Hector Acosta-Ojeda was sentenced to death in Texas for two brutal murders. According to court reports the self professed cartel hitman shot and killed the two victims while they slept in their bed. Hector Acosta-Ojeda would mutilate the bodies cutting off the head of one of the victims and placing it in a known area with a note promising more violence. Hector Acosta-Ojeda believed that one of the victims was responsible for an earlier drive by shooting. Hector Acosta-Ojeda lawyers tried to get their client a life sentence by pointing at a brain injury and the fact that Hector Acosta-Ojeda grew up surrounded by violence. However the jurors felt differently and sentenced him to death
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A jury in Texas has handed down a death sentence for a self-proclaimed Mexican drug cartel hitman who was convicted in the 2017 murders of his roommate, who was beheaded, and the roommate’s 17-year-old girlfriend.
Hector Acosta-Ojeda, originally from Mexico, was sentenced Wednesday in a Tarrant County court a week after he was found guilty of capital murder in the killings of Erick Zelaya and Iris Chirinos. His citizenship status wasn’t immediately clear.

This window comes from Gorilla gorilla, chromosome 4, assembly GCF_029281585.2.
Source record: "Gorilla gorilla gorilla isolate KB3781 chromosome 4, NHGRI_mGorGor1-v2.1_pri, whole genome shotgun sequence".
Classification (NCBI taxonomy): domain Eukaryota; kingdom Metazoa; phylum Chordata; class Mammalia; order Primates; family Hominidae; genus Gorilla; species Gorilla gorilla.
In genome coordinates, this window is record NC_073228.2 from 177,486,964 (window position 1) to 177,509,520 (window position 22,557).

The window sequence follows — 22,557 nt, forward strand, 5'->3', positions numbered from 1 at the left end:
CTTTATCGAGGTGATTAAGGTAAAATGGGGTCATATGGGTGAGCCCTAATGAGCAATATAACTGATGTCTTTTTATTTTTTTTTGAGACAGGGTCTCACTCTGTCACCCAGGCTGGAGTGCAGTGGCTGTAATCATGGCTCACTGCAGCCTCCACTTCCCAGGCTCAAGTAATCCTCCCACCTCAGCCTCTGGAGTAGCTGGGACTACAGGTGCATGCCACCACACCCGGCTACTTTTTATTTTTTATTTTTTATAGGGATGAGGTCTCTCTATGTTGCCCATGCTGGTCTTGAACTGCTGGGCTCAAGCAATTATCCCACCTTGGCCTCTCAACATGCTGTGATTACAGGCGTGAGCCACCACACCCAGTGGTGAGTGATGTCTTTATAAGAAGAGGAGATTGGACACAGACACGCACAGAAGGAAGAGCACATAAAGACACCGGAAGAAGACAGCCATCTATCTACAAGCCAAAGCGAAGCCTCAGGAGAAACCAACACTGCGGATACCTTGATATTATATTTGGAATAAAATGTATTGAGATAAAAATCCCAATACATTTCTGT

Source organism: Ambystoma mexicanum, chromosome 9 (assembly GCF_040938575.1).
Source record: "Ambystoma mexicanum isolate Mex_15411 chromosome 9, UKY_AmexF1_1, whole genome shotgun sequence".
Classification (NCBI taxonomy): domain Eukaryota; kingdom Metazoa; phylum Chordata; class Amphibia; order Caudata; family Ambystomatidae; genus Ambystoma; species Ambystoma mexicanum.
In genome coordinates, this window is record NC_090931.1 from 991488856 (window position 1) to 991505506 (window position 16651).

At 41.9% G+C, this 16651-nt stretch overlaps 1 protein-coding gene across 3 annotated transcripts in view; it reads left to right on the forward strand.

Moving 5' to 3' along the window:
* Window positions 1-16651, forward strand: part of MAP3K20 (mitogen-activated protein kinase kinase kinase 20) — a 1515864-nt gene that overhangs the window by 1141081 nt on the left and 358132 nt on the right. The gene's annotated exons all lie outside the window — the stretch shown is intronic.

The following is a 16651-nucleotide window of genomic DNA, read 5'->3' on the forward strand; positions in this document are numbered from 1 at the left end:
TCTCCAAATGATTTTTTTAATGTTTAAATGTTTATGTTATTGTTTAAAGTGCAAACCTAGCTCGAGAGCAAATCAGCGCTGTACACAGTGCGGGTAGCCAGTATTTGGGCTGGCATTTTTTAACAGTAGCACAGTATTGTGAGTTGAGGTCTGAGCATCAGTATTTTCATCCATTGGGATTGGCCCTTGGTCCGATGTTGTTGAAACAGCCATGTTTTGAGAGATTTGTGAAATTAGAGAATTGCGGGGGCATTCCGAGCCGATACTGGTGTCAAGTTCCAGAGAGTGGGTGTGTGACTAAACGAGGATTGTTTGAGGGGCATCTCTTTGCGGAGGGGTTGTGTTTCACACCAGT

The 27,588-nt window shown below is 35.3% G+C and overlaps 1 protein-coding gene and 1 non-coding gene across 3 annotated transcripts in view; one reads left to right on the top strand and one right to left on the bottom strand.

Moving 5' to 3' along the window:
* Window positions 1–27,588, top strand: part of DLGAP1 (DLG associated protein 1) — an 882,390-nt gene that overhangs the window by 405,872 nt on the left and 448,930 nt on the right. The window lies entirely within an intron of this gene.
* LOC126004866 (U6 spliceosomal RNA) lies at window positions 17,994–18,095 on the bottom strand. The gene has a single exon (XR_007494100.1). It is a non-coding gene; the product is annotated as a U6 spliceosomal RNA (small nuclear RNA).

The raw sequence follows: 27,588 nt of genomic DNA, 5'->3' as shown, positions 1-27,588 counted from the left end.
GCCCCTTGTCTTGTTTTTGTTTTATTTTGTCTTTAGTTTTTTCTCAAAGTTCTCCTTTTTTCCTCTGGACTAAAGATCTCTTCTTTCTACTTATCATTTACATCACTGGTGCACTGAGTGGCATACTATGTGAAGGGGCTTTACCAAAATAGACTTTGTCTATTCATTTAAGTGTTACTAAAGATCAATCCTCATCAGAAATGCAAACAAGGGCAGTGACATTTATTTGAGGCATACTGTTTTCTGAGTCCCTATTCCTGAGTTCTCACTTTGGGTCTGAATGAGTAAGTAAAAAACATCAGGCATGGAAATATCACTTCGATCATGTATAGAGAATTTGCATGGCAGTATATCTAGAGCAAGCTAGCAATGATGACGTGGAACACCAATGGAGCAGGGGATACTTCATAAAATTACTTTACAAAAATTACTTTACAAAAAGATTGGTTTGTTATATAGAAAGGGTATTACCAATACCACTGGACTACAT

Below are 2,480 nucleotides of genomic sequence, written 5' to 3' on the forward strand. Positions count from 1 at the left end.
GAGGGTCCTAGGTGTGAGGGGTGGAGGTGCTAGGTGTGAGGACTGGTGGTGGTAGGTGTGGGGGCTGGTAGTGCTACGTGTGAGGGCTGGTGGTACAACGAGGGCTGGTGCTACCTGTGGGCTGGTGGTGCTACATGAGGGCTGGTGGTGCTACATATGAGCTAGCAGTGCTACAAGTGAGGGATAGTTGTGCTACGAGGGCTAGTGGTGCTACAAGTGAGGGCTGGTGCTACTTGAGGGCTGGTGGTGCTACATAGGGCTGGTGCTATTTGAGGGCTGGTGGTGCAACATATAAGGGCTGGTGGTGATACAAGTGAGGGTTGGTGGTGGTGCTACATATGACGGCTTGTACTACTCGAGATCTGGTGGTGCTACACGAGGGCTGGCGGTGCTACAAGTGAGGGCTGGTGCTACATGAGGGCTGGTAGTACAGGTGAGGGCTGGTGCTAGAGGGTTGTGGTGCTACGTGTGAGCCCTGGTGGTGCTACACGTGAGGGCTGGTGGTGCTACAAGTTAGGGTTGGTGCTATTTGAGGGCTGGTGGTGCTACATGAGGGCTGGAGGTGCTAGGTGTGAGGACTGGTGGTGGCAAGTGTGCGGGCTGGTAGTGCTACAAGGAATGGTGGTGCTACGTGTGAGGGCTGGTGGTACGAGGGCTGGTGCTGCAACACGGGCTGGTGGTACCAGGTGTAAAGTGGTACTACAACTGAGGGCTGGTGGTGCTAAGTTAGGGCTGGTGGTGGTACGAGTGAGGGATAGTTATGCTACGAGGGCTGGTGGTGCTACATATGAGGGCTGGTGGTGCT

Acosta-Ojeda shot Zelaya and Chirinos in their sleep at the Arlington home they shared in September 2017, the Fort Worth Star-Telegram reported. He beheaded Zelaya and mutilated the couple’s bodies with a machete and two-by-four.
He buried the bodies in a shallow grave in his backyard and left on a bicycle with Zelaya’s head. He brought Zelaya’s head to a walking trail near AT&T Stadium in Arlington, where he left it alongside a sign that threatened more violence, KTVT-TV reported.
“He is extraordinarily violent,” lead prosecutor Kevin Rousseau told the jury in closing arguments. “He deals in terror. It’s his job.”
Prosecutors said Acosta-Ojeda called the killings retribution for a past drive-by shooting he believed Zelaya participated in.
Defense attorneys had asked for a life sentence, saying Acosta-Ojeda grew up surrounded by violence in Monterrey, Mexico, and a brain injury may have affected him.
“Some people can get better,” prosecutor Tim Rodgers said. “Some are just bad.”
The jury deliberated for just over four hours before handing down the sentence, the station reported. If the jury couldn’t agree on death, Acosta-Ojeda would have received a mandatory sentence of life imprisonment without parole.